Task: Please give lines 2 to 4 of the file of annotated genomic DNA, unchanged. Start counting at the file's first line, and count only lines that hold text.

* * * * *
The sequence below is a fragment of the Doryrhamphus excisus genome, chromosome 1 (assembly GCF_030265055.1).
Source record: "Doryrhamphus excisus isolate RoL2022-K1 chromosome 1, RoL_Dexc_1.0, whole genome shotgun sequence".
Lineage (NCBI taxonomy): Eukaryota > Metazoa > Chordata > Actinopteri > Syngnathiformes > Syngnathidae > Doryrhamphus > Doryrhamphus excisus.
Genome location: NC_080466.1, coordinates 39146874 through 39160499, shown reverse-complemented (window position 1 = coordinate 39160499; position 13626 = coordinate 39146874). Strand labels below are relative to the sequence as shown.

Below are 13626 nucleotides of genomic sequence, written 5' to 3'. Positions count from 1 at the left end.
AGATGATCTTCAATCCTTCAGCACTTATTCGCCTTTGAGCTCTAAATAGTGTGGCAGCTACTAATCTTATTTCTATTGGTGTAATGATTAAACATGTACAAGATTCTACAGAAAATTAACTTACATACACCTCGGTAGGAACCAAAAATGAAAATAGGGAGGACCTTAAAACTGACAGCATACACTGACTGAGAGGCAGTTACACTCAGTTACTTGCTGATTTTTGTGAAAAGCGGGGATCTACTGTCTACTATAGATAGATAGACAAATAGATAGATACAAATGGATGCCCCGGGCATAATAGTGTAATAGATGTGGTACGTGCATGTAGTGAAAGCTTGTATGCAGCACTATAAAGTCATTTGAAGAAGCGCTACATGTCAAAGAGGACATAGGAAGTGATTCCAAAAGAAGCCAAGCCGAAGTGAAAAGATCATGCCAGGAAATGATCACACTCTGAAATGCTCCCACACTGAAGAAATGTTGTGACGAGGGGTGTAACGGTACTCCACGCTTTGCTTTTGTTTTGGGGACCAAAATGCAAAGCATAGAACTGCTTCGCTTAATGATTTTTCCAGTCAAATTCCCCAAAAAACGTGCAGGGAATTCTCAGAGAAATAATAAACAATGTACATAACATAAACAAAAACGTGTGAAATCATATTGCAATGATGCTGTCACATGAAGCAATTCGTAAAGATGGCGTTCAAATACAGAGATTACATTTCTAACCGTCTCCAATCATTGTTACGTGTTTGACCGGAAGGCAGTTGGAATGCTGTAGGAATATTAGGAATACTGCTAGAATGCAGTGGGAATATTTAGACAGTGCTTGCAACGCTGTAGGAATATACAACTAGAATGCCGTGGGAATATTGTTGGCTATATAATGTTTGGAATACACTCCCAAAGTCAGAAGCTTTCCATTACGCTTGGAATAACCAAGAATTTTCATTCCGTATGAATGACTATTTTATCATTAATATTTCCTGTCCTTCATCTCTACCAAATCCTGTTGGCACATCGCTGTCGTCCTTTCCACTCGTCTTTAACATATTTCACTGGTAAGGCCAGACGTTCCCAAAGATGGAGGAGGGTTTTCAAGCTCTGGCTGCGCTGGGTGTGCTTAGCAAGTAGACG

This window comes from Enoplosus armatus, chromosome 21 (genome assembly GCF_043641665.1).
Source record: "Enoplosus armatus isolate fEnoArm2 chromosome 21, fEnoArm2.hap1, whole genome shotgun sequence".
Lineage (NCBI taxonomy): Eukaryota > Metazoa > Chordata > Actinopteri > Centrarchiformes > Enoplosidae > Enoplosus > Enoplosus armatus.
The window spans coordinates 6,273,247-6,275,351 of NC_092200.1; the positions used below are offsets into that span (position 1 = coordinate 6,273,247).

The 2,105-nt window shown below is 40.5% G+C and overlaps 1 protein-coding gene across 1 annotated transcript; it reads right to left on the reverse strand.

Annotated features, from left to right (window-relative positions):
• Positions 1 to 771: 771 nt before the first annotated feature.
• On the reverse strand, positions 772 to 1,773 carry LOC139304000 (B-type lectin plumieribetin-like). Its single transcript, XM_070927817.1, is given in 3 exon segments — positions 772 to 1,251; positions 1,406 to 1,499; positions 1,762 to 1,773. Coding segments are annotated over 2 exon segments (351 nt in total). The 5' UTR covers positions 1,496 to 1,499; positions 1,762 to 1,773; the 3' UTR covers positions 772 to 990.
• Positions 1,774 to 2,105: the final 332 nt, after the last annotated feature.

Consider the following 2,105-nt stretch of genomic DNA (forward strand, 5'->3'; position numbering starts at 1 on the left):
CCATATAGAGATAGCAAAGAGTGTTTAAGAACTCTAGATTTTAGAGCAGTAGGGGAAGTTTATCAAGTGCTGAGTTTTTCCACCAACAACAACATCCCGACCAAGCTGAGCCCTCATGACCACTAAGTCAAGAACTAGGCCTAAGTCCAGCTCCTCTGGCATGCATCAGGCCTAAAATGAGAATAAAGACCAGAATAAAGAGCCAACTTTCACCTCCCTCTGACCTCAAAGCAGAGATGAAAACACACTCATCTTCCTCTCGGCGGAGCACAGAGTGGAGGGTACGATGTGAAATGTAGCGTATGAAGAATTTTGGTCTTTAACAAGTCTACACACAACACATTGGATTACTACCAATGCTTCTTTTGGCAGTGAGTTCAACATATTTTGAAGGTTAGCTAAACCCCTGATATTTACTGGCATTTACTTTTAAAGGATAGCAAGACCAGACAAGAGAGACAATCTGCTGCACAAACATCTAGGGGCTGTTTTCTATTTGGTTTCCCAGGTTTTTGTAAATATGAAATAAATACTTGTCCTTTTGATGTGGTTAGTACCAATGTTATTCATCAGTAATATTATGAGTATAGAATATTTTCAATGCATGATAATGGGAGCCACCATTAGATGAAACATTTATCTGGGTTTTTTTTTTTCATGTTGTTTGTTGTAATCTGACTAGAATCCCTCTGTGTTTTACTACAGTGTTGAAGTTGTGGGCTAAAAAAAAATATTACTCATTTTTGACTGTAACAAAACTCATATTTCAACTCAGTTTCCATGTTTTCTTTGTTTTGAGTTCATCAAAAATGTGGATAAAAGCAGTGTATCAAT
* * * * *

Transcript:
Source record: "Doryrhamphus excisus isolate RoL2022-K1 chromosome 1, RoL_Dexc_1.0, whole genome shotgun sequence".
Lineage (NCBI taxonomy): Eukaryota > Metazoa > Chordata > Actinopteri > Syngnathiformes > Syngnathidae > Doryrhamphus > Doryrhamphus excisus.
Genome location: NC_080466.1, coordinates 39146874 through 39160499, shown reverse-complemented (window position 1 = coordinate 39160499; position 13626 = coordinate 39146874). Strand labels below are relative to the sequence as shown.